The contractor tax rules known as IR35 are set to change. In simple terms, agencies and hirers that have historically hired contractors without risk of tax liability will, from 5th April 2020, be liable if they get the IR35 rules wrong. It is therefore relevant to understand when the rules apply.
IR35 is known by HMRC as ‘the intermediaries legislation’. An intermediary for the purposes of the rules is a third party that is responsible for paying the worker or providing a benefit to the worker concerned. For example an agency which supplies a company contractor is not an intermediary because the agency does not pay the worker – instead it normally pays the contractor company which is the ‘intermediary’.
An ‘intermediary’ can be one of several models the most common being the worker’s own company, often referred to as a personal service company (PSC), and a service provider company, generically referred to as an umbrella company. The legislation only applies to intermediaries in which the worker owns at least 5% of the shareholding, so PSCs fall squarely into category whereas umbrella companies, which are owned by entirely different shareholders, do not.
The IR35 rules require assessment of employment status for tax purposes. Under the proposal if status is deemed as employment, namely caught by IR35, the contractor company should be paid net of tax with the payer (usually the hirer or agency) facing an additional ‘employer’ NICs bill. Since IR35 does not apply to payments to umbrella companies, there can be no risk of IR35 tax applying. The use of this model therefore may well become more attractive, making it important to consider both alternative tax ramifications and contractual arrangements.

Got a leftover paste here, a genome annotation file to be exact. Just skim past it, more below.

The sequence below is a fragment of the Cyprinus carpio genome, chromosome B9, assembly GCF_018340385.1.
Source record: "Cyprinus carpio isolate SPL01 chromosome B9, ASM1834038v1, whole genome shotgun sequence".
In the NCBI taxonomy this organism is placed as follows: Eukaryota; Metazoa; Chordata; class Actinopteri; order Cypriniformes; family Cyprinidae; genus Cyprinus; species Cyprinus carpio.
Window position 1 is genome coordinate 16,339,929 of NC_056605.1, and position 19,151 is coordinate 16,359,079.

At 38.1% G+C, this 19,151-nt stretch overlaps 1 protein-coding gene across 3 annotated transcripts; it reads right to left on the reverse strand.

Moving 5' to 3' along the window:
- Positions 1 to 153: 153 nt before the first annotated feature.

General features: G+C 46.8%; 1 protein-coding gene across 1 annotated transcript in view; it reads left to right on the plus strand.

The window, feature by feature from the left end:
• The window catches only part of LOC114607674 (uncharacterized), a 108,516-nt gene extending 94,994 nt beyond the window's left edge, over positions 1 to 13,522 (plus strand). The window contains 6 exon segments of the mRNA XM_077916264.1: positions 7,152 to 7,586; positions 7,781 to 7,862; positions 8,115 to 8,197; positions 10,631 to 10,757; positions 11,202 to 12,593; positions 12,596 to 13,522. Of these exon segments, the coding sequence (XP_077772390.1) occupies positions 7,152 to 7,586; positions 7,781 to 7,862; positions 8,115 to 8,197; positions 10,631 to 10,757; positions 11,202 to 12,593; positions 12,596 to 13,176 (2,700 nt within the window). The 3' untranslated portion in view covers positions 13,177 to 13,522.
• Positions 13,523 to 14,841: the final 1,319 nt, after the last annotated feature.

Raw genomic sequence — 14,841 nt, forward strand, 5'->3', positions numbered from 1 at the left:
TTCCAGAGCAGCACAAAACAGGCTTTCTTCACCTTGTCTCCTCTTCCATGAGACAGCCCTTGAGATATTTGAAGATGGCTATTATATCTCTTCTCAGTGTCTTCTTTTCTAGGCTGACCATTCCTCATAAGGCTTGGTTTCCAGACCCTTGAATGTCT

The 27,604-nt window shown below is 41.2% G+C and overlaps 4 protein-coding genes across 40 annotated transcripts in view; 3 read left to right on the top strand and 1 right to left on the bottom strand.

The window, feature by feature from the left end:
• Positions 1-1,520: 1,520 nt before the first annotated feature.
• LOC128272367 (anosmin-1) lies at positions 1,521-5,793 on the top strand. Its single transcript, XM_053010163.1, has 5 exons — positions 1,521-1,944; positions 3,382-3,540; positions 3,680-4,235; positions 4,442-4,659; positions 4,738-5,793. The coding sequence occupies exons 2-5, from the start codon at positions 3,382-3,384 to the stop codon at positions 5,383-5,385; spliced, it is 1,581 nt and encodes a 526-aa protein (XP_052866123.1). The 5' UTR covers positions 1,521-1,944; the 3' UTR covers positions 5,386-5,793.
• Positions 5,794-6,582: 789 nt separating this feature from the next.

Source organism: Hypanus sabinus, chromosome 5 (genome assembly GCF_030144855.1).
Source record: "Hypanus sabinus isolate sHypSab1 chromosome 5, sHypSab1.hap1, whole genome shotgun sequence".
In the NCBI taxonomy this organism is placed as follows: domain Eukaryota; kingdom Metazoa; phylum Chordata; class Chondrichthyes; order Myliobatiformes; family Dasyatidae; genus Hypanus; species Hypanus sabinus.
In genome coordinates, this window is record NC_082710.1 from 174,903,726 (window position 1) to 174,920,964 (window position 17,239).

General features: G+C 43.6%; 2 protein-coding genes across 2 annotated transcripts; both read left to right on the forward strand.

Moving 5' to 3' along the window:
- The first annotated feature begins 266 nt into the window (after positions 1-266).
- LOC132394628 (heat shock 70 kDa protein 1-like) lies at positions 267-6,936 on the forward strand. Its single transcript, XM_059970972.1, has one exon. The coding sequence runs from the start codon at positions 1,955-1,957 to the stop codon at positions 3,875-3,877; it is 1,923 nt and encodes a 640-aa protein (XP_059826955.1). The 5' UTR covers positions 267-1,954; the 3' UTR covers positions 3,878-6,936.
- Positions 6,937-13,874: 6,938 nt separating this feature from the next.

Tax and regulatory compliance of umbrella companies is critical and should be addressed before any contract is entered into with the service provider. The contract itself should take into account the larger operation and different interests that exist, to ensure that all areas of risk are covered off. For example the umbrella company may offer different models of operation, particularly if it is part of a group. It may employ the worker but equally may hire the worker on a non employment contract. It may engage the worker though other companies, it may offer a Swedish derogation model and so on. Remember that an umbrella company is a commercial organisation that benefits the overall shareholders interests not necessarily just the worker’s interests. Contrast this with a PSC set up simply to benefit the worker in terms of the specific contracted work. There are different risks attaching to each.
To help identify compliant service providers and umbrella companies Lawspeed has launched a new accreditation service, SPA. Our experience in this sector is considerable and we welcome any enquiries concerning contracting models, contracts, IR35 and the new SPA service.
In summary, the proposed extension of the public sector IR35 rules may well result in many contractors switching from PSCs to umbrella service providers. Understanding the different commercial and tax issues is a precursor to setting up the right contracts, and having correctly tailored contracts in place is always a commercial necessity.
Author Theresa Mimnagh, associate director at Lawspeed